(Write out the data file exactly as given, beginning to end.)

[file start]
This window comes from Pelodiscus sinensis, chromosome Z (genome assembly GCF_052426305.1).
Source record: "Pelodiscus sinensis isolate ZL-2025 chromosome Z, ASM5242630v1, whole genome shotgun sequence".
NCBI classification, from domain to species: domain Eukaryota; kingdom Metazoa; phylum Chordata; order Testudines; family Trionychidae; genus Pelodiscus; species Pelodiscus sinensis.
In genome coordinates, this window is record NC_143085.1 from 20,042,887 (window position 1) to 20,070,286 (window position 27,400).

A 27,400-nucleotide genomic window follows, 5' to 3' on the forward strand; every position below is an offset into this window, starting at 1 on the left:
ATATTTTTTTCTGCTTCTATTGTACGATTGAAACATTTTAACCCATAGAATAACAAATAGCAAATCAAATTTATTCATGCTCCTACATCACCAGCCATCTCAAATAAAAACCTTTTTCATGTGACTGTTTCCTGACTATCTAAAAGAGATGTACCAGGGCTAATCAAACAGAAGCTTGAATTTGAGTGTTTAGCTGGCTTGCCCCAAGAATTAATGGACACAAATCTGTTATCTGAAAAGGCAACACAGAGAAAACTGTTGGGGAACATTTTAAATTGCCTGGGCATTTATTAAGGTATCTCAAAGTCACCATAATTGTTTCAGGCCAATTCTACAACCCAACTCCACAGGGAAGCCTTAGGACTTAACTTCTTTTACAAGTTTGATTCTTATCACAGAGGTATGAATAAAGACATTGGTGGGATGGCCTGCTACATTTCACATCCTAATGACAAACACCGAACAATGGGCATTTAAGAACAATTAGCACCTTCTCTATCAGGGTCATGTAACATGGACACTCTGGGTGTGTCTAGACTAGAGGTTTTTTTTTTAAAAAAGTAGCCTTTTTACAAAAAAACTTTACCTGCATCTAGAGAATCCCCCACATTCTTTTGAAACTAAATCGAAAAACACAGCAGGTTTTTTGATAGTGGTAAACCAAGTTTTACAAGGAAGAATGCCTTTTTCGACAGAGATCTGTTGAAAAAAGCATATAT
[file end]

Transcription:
This window comes from Pelodiscus sinensis, chromosome Z (genome assembly GCF_052426305.1).
Source record: "Pelodiscus sinensis isolate ZL-2025 chromosome Z, ASM5242630v1, whole genome shotgun sequence".
NCBI classification, from domain to species: domain Eukaryota; kingdom Metazoa; phylum Chordata; order Testudines; family Trionychidae; genus Pelodiscus; species Pelodiscus sinensis.
In genome coordinates, this window is record NC_143085.1 from 20,042,887 (window position 1) to 20,070,286 (window position 27,400).

A 27,400-nucleotide genomic window follows, 5' to 3' on the forward strand; every position below is an offset into this window, starting at 1 on the left:
ATATTTTTTTCTGCTTCTATTGTACGATTGAAACATTTTAACCCATAGAATAACAAATAGCAAATCAAATTTATTCATGCTCCTACATCACCAGCCATCTCAAATAAAAACCTTTTTCATGTGACTGTTTCCTGACTATCTAAAAGAGATGTACCAGGGCTAATCAAACAGAAGCTTGAATTTGAGTGTTTAGCTGGCTTGCCCCAAGAATTAATGGACACAAATCTGTTATCTGAAAAGGCAACACAGAGAAAACTGTTGGGGAACATTTTAAATTGCCTGGGCATTTATTAAGGTATCTCAAAGTCACCATAATTGTTTCAGGCCAATTCTACAACCCAACTCCACAGGGAAGCCTTAGGACTTAACTTCTTTTACAAGTTTGATTCTTATCACAGAGGTATGAATAAAGACATTGGTGGGATGGCCTGCTACATTTCACATCCTAATGACAAACACCGAACAATGGGCATTTAAGAACAATTAGCACCTTCTCTATCAGGGTCATGTAACATGGACACTCTGGGTGTGTCTAGACTAGAGGTTTTTTTTTTAAAAAAGTAGCCTTTTTACAAAAAAACTTTACCTGCATCTAGAGAATCCCCCACATTCTTTTGAAACTAAATCGAAAAACACAGCAGGTTTTTTGATAGTGGTAAACCAAGTTTTACAAGGAAGAATGCCTTTTTCGACAGAGATCTGTTGAAAAAAGCATATAT